Mormon Theism, the Traditional Christian Concept of God, and Greek Philosophy: A Critical Analysis

By Beckwith, Francis J. | Journal of the Evangelical Theological Society, December 2001 | Go to article overview

Mormon Theism, the Traditional Christian Concept of God, and Greek Philosophy: A Critical Analysis


Beckwith, Francis J., Journal of the Evangelical Theological Society


One of the charges leveled against traditional Christian theology is that its concept of God, otherwise known as the classical Christian concept of God, is the result of Greek philosophical thought significantly shaping, indeed corrupting, the way in which church Fathers, councils, theologians, and philosophers have interpreted the phenomenon of God found in Scripture.

A number of scholars in the Church of Jesus Christ of Latter-day Saints (LDS), popularly known as the Mormon church, believe that the truth of this charge helps ground their unique theology.2 For the necessity of the founding of the LDS church is contingent upon the truth of the belief that pristine Christianity vanished from the earth. According to LDS theology, the Mormon prophet Joseph Smith, Jr. (1805-1844) served as God's instrument to restore the lost Gospel.' So, any evidence of corruption makes the Mormon case more plausible, though such evidence would certainly be far from decisive, since the disappearance of true Christian theology is only a necessary and not a sufficient condition for the truth of the LDS claims.

The purpose of this paper is to offer a philosophical reply to the Mormon claim that the classical concept of God is a corruption of the true Christian concept of God. In order to accomplish this, we will cover the following: (1) the Mormon concept of God; (2) the classical Christian concept of God; and (3) the LDS charge and its problems. My intention is not to give a biblical case for traditional Christian theism. Rather, my intention is to show that the LDS charge is philosophically problematic and rests on five mistakes. The issue of whether and to what degree Christian theology has been influenced by Greek philosophy is historically important and worth assessing, but it is outside the scope of this paper. Although I will touch on historical sources, my main purpose is philosophical and not historical.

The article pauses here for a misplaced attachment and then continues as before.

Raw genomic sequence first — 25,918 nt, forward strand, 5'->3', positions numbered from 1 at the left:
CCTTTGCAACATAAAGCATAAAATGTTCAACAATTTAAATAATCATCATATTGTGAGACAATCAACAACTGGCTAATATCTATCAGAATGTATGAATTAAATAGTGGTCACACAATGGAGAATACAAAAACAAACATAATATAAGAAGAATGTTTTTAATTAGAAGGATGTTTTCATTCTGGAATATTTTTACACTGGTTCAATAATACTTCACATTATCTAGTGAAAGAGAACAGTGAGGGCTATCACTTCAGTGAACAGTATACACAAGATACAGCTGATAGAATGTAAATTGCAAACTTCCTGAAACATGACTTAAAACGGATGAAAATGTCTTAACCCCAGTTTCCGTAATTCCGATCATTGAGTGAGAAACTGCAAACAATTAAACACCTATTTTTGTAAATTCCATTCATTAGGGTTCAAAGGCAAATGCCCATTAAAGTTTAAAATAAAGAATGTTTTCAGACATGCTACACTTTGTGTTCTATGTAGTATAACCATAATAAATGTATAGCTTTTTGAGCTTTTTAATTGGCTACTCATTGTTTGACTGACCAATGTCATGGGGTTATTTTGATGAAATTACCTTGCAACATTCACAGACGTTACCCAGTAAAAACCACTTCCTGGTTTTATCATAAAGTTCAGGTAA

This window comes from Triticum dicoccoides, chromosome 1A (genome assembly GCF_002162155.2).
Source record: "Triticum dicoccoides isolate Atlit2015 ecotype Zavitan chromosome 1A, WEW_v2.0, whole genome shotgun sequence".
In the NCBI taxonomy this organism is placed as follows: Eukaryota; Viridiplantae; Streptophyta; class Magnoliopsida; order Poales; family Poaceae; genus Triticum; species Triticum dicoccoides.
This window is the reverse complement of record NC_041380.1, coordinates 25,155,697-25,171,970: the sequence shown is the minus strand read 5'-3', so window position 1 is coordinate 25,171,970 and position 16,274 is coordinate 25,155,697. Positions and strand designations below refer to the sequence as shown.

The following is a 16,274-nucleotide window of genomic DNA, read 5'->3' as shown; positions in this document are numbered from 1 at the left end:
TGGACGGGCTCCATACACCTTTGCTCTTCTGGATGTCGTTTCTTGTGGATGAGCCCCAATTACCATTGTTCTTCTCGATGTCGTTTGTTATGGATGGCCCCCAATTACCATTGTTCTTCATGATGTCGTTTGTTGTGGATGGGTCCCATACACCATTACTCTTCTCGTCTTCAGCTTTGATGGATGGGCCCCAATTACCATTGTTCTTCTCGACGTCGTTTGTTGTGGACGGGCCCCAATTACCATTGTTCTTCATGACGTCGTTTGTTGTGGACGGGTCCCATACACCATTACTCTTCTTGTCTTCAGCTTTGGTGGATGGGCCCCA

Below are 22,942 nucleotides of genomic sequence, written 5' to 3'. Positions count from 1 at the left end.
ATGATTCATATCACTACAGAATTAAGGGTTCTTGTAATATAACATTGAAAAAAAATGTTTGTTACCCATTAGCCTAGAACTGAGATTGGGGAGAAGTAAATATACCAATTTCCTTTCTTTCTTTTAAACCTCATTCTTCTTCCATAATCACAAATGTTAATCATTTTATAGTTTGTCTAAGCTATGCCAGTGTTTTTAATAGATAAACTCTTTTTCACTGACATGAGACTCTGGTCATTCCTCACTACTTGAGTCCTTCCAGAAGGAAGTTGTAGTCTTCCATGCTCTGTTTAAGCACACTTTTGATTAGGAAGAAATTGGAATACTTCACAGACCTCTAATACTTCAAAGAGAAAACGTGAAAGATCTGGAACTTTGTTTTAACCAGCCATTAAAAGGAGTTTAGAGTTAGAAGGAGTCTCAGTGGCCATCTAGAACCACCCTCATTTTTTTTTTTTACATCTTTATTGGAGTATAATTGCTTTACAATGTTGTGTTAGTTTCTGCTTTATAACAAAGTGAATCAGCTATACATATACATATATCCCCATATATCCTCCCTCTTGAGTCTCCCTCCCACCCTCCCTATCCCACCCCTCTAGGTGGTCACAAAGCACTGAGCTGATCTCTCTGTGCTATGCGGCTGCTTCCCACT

Because of the unjust persecution some Mormons have received at the hands of some self-professing Christians, I am sensitive to the fact that this paper may be interpreted to be within that unfortunate tradition. That would, however, be an inaccurate interpretation. For I am a Christian philosopher who is concerned with both the acquisition of truth as well as sharing the power of Christ's love. Some of what goes by the name of anti-Mormon literature, though containing some accurate information, may, because of its tone and spirit, fuel intolerance, bigotry, and prejudice.4 This, of course, does not mean that criticizing another's religion is in principle wrong. As Eleanor Stump and Norman Kretzmann have pointed out, the postmodernist's absolute prohibition of such activity, though politically correct and theologically fashionable, is self-referentially incoherent.5 Because I am sensitive to complaints by Mormons that their views are misunderstood by traditional Christians, especially Evangelicals,6 I have attempted in this essay to understand and critique the Mormon view fairly and honestly.

1. THE MORMON CONCEPT OF GOD

1. Sources of doctrine. The Mormon doctrine of God is derived primarily from three groups of sources.' And it is because of these sources that it departs radically from creedal Christianity.

(a) The first group of sources consists of works regarded by the Mormon church as inspired Scripture: The Book of Mormon (BM), the Doctrine and Covenants (DC), and the Pearl of Great Price (PGP).

(b) The Mormon concept of God is also derived from Joseph Smith, Jr.'s other statements and doctrinal commentaries, such as the seven-volume History of the Church of Jesus Christ of Latter-day Saints (HC), which was compiled and extensively edited by B. H. Roberts (1857-1933). Although not regarded by the LDS church as Scripture per se, Smith's extracanonical pronouncements on doctrine are accepted by the Mormon laity and leadership as authoritative for Mormon theology.

(c) Authoritative presentations of the Mormon doctrine of God can also be found in the statements and writings of the church's ecclesiastical leaders, especially its presidents, who are considered divinely inspired prophets. …

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